There is one surefire way to start doing important work: be brutally honest with yourself. Identify the one thing you want to do the least. It’s probably the thing that requires the deepest effort. It’s also the thing that will push you towards your end goal the fastest. 

For most bloggers, that hard thing is writing. It requires concentration, space to think, and time to craft one’s thoughts. This is a dead giveaway that it’s important.

For most people looking to get in shape, that hard thing is cooking meals at home. It requires some preparation, some effort, some patience. Dead giveaway that it’s important.

For anyone looking to save more money, that hard thing is changing habits. It’s easy to download a budgeting app. It’s much harder to kill the habit of impulse spending. A clear sign that habits are important.

Deep down, most of us know what the hard work is. We know what work will actually propel us towards our goals. The tricky part is acknowledging that something is hard and doing it anyway. But the more you’re honest with yourself and you start doing those hard things, the more natural it feels over time. 

As you consistently do what is hard, you’ll begin to see growth. You’ll stop dreading the hard things because you’ll begin to see that they make you better.

The hard things hold the key to getting whatever you desire in life.


My favorite free financial tool I use is Personal Capital. I use it to track my net worth, manage my spending, and keep an eye on my monthly cash flow. It only takes a few minutes to set up and it makes tracking your finances simple and easy. I recommend trying it out.

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8 Replies to “The Danger of Doing Easy Work vs. The Magic of Doing Important Work”

  1. I fell into all the same traps when I first started my blog. I started a Pinterest account and focused on growing my audience there (even though I didn’t enjoy it all), tried to follow a bunch of people and engage with them, write posts that I thought would be a good SEO nitch. I thought that’s what I needed to do in order to grow my audience. While some of it was working, I also ran into the problem of feeling like a phony. Once I abandoned all those strategies and started writing every single day, my love for writing and readership had increased. There’s nothing as rewarding as getting up early – I wake up at 5:30 AM and write before work too – and putting in the work to improve your skills. After all, if you’re a blogger, you should mainly be.. writing. You can’t market bad content. Thanks for the reminder 🙂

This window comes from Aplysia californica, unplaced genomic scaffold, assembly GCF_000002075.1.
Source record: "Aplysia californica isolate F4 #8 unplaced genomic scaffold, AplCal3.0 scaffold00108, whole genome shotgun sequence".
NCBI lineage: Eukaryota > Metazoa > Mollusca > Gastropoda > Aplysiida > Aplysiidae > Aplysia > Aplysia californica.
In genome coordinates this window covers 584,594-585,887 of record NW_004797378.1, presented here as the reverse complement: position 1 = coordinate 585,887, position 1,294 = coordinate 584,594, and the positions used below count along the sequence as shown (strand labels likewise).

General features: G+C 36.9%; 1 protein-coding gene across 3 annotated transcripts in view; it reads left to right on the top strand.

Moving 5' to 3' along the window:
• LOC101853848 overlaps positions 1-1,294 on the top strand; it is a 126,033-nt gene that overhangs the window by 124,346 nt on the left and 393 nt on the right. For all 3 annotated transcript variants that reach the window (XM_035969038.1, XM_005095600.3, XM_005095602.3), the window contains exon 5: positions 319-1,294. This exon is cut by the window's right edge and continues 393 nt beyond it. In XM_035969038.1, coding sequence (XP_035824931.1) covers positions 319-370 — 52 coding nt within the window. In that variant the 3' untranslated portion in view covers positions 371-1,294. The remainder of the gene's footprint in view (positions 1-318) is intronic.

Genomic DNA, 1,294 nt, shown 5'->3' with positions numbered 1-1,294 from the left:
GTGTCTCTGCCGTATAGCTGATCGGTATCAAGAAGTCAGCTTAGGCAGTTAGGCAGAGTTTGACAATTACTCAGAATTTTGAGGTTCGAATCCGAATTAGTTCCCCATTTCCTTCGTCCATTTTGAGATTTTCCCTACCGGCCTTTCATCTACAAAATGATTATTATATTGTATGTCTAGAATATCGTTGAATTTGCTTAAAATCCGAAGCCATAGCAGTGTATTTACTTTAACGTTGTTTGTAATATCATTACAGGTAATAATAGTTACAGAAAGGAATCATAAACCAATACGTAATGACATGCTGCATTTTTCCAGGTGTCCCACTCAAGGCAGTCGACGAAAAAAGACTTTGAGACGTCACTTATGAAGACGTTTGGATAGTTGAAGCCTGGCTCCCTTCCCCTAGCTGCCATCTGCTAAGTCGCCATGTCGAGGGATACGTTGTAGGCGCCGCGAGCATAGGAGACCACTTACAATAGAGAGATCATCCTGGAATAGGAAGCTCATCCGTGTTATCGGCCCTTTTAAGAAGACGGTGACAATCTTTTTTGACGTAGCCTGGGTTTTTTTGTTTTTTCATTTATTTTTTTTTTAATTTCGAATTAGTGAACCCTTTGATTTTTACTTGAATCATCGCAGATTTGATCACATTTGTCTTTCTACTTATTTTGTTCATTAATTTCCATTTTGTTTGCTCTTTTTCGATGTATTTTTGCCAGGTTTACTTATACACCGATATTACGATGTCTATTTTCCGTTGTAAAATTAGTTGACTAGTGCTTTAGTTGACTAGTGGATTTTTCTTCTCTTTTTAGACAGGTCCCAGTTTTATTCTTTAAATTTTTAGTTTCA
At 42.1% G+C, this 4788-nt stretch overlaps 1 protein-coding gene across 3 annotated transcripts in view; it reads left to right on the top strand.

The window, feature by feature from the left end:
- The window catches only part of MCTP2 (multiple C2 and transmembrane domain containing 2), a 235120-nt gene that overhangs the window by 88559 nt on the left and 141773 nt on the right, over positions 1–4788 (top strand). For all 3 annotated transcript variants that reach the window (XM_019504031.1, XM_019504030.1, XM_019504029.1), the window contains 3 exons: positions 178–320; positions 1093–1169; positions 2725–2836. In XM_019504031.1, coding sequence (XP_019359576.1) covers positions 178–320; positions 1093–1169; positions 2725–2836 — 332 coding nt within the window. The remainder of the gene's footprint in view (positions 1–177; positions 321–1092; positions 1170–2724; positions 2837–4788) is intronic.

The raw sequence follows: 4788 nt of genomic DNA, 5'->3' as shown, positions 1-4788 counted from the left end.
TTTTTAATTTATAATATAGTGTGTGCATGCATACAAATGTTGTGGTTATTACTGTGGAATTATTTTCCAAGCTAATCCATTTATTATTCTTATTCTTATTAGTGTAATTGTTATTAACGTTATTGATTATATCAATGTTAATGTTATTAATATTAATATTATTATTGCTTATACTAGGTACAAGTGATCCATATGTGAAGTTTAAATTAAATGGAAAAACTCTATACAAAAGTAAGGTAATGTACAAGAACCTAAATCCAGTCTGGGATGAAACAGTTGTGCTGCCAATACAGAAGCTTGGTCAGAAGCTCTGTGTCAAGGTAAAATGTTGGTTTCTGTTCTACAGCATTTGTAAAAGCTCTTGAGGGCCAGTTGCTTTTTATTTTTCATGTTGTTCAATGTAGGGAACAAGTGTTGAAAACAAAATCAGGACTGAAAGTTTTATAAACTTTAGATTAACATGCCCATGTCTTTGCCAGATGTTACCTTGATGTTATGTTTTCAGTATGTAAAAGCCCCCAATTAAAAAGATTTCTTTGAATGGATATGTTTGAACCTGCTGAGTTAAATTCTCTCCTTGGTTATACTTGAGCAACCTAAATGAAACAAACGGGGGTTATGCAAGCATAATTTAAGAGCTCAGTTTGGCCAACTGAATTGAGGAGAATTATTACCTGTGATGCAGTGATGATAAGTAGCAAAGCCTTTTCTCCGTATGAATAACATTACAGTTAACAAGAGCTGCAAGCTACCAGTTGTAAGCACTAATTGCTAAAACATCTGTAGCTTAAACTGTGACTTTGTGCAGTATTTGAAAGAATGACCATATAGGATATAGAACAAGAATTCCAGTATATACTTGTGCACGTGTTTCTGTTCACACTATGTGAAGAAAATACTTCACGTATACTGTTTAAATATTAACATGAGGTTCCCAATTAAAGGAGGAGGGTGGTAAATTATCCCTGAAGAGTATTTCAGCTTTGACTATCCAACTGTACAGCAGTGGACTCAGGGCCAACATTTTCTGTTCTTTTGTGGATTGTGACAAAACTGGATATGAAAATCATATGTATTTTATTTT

1. Jen, that’s awesome to hear that you’ve developed the habit of writing each morning! I love meeting people who are morning writers like myself. It’s also great that you have decided to concentrate on writing so much. I just think that when people spread themselves too thin with social media accounts, marketing techniques, monetizing their blog, etc. it all takes away from doing the actual work of creating content. In the long run, the blogs with the best content always win.

      Thanks for the feedback and I look forward to continue tracking your blog 🙂

  2. I’m currently reading “The One Thing” by Gary Keller. Your message throughout this post is very similar to the message in his book. Have you read the book before?

    1. That’s actually one of my favorite books on work ethic. I read it a little over a year ago but I have been meaning to read it again. That book combined with “Essentialism” by Greg McKeown are two of my favorites on the philosophy of doing important work.

  3. Good insight, Zach. It’s easy to get caught up in over optimizing and stop or slow down the core of your business or blog.

    Definitely a trap I get into. You have to spend most of your time on the basics – build up your soldiers, then worry about optimization.